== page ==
Several USC School of Architecture Faculty Members to have featured work in Exhibit at the Museum of Contemporary Art
June 16-September 16
Discover art spanning five centuries at USC Fisher Museum of Art.
Screening: The Revolutionary
Tuesday, June 12, 2012 : 6:00pm to 8:30pm
University Park Campus
USC School of Cinematic Arts Building
The Ray Stark Family Theatre, SCA 108
A documentary of Sidney Rittenberg's story. Followed by a Q&A session with Sid Rittenberg, Lucy Ostrander, and Irv Drasnin.
Sidney Rittenberg arrived in China as a GI interpreter at the end of World War II. Discharged there, he joined the Chinese Communist Party, and was an active participant in the Chinese communist revolution and its aftermath. An intimate of the Party's leadership, including Mao Zedong and Zhou Enlai, he gained prominence at the Broadcast Administration, one of the most important agencies of government. But in the convulsions of a giant country constantly reinventing itself, he twice ran afoul of the leadership, and served a total of 16 years in solitary confinement. He returned to the United States in 1980.
Rittenberg's story would be just a footnote to history, except for his exceptional intellect, uncompromising honesty, and engaging personality. Over a five-year period, award-winning former-CBS journalist and China specialist, Irv Drasnin, interviewed Rittenberg to produce a compelling, complex and unique understanding of the 20th century's biggest revolution. From Sid first meeting Mao in the caves of Yan'an, to his becoming famous and powerful during the Cultural Revolution, to his battling insanity in solitary, his journey and his profound insight illuminate a much greater history-a history few Chinese are aware of, let alone many Americans, told by an American who was there.
While most people have had one life, Sidney Rittenberg has had three. Born to a prominent Jewish family in Charleston, South Carolina in 1921, his early adult years were spent as a successful labor organizer, and a member of the American Communist Party.
Drafted during World War II, he was found to have great potential as a linguist, and was sent to Stanford to study Japanese. Thinking this would mean he'd be stuck with the occupation forces in Japan, Sid connived his way into the small Chinese course, where he fell in love with the language.
He was sent to China as the Japanese were surrendering, and eventually had himself discharged there during the mounting fighting between the Chinese Nationalists and Communists. He made his way on foot to the Communist headquarters, the caves of Yan'an, and offered his services.
Speaker during Cultural Revolution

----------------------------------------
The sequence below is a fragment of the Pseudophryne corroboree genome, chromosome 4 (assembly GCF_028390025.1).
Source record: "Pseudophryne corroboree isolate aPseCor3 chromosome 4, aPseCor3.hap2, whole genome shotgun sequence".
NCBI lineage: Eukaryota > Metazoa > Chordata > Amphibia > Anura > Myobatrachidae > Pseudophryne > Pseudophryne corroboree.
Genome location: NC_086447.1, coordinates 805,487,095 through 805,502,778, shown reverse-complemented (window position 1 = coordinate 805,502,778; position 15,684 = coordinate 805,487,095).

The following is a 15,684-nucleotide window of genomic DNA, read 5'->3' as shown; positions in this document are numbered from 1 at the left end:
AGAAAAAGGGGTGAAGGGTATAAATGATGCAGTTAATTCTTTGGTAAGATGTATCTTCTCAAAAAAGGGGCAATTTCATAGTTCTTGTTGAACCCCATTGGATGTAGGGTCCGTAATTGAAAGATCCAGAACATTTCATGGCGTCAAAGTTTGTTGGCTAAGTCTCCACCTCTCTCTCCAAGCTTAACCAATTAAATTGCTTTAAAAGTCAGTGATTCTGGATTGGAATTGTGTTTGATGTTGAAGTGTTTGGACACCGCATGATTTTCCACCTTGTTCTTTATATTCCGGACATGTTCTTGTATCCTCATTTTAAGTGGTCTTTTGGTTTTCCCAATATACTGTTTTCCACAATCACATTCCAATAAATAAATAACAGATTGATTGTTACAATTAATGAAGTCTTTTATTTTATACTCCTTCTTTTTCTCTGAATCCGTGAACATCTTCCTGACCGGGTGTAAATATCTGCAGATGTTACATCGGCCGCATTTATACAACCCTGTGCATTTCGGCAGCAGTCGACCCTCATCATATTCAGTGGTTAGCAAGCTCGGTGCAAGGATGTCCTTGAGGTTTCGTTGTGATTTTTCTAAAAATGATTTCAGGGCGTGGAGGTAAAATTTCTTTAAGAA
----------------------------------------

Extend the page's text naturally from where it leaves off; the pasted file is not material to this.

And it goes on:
Sid worked for the revolution as a trusted translator, but was accused by Stalin of being part of an international spy ring. He was imprisoned in solitary confinement for six years. When Stalin died he was released, and went back to work, marrying and starting a Chinese family.
Unlike many of his era, he supported the Cultural Revolution and rose to prominence as a speaker. He also became more active politically, and eventually became the head of the Broadcast Administration, a position of power never before or after being held by a foreigner. But he ran afoul of Jiang Qing, Mao's wife and member of the Gang of Four, and was sent to solitary for another 10 years.
In 1980 Sid returned to the United States with his family. He slowly built a new life for himself, eventually becoming a successful liason between American businesses and China.
Irv Drasnin - Producer, Writer, Interviewer, Narrator
Stourwater Pictures was pleased to have had the opportunity to work with Irv Drasnin on The Revolutionary. Irv's career in documentary filmmaking and broadcast journalism includes thirty-five years at CBS News and Public Television with extensive experience in China. His thirty documentaries include Misunderstanding China (1972), Shanghai (1974), Looking for Mao (1983), and China After Tiananmen (1992). Among his many awards for outstanding
documentary film are the DuPont-Columbia Award (twice), the Director's Guild, the Writer's Guild (twice), the American Film and Video Festival (twice) and Christopher awards (twice). Mr. Drasnin holds a Master's degree from Harvard in East Asian Studies with a specialization in China and taught the documentary film program at Stanford (1980-82). He also was a founding member of The China Council of the Asia Society and its co-chairman (1981-83).
Producer Lucy Ostrander, an award-winning documentary filmmaker began to receive accolades for her work with her Masters' thesis from Stanford University, Witness to Revolution: The Story of Anna Louise Strong. In producing the film, she became the first American student to work with the China Film Co-Production Corporation. The film received a national PBS broadcast, and won a Student Academy Award, the Nissan Focus Award and a CINE Golden Eagle. In 2005 she was a recipient of an Artist Trust Fellowship. Over the course of 25 years, her documentaries have focused primarily on Northwest history and include East of Occidental, Home from the Eastern Sea, Finding Thea, The Red Pines, Island Roots, and Fumiko Hayashida: The Woman Behind the Symbol.
Seating is limited. RSVP required at email@example.com.